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Proc Natl Acad Sci U S A. 1998 Oct 27;95(22):13284-9.

Role of brain allopregnanolone in the plasticity of gamma-aminobutyric acid type A receptor in rat brain during pregnancy and after delivery.

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1
Department of Experimental Biology, University of Cagliari, 09123 Cagliari, Italy. aconcas@vaxc1.unica.it

Abstract

The relation between changes in brain and plasma concentrations of neurosteroids and the function and structure of gamma-aminobutyric acid type A (GABAA) receptors in the brain during pregnancy and after delivery was investigated in rats. In contrast with plasma, where all steroids increased in parallel, the kinetics of changes in the cerebrocortical concentrations of progesterone, allopregnanolone (AP), and allotetrahydrodeoxycorticosterone (THDOC) diverged during pregnancy. Progesterone was already maximally increased between days 10 and 15, whereas AP and allotetrahydrodeoxycorticosterone peaked around day 19. The stimulatory effect of muscimol on 36Cl- uptake by cerebrocortical membrane vesicles was decreased on days 15 and 19 of pregnancy and increased 2 days after delivery. Moreover, the expression in cerebral cortex and hippocampus of the mRNA encoding for gamma2L GABAA receptor subunit decreased during pregnancy and had returned to control values 2 days after delivery. Also alpha1, alpha2, alpha3, alpha4, beta1, beta2, beta3, and gamma2S mRNAs were measured and failed to change during pregnancy. Subchronic administration of finasteride, a 5alpha-reductase inhibitor, to pregnant rats reduced the concentrations of AP more in brain than in plasma as well as prevented the decreases in both the stimulatory effect of muscimol on 36Cl- uptake and the decrease of gamma2L mRNA observed during pregnancy. These results indicate that the plasticity of GABAA receptors during pregnancy and after delivery is functionally related to fluctuations in endogenous brain concentrations of AP whose rate of synthesis/metabolism appears to differ in the brain, compared with plasma, in pregnant rats.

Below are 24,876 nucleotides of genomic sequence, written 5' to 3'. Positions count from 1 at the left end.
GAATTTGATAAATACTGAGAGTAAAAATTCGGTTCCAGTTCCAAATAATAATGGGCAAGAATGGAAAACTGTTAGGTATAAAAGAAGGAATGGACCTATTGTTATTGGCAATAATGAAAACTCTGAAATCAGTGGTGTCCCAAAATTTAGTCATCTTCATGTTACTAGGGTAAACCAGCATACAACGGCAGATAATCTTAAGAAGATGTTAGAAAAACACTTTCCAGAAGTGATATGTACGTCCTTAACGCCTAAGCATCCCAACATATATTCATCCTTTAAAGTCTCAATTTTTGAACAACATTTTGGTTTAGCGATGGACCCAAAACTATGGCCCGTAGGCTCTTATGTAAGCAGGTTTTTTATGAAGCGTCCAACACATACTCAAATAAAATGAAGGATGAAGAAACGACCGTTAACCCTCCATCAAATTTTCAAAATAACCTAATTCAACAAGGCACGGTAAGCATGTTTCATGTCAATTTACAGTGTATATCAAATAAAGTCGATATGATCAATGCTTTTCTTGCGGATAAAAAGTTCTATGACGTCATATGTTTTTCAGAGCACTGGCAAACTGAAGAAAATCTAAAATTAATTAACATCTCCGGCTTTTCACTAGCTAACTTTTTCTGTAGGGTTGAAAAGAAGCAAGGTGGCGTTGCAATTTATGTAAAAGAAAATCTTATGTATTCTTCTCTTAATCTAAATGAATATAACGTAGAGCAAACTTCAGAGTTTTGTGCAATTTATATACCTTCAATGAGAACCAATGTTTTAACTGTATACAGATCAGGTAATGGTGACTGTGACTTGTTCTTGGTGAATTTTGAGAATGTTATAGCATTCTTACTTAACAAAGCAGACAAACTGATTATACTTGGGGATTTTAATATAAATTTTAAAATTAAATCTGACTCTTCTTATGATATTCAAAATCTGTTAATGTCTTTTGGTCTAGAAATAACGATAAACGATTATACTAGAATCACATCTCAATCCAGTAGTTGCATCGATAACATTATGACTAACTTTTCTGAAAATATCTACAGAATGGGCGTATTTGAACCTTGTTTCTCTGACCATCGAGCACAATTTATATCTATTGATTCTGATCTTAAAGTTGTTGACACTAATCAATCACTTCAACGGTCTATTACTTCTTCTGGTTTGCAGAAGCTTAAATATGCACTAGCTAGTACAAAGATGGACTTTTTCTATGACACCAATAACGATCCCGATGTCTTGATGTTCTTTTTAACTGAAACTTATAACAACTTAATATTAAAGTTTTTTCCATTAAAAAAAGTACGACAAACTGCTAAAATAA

PMID:
9789080
PMCID:
PMC23784
[Indexed for MEDLINE]
Free PMC Article
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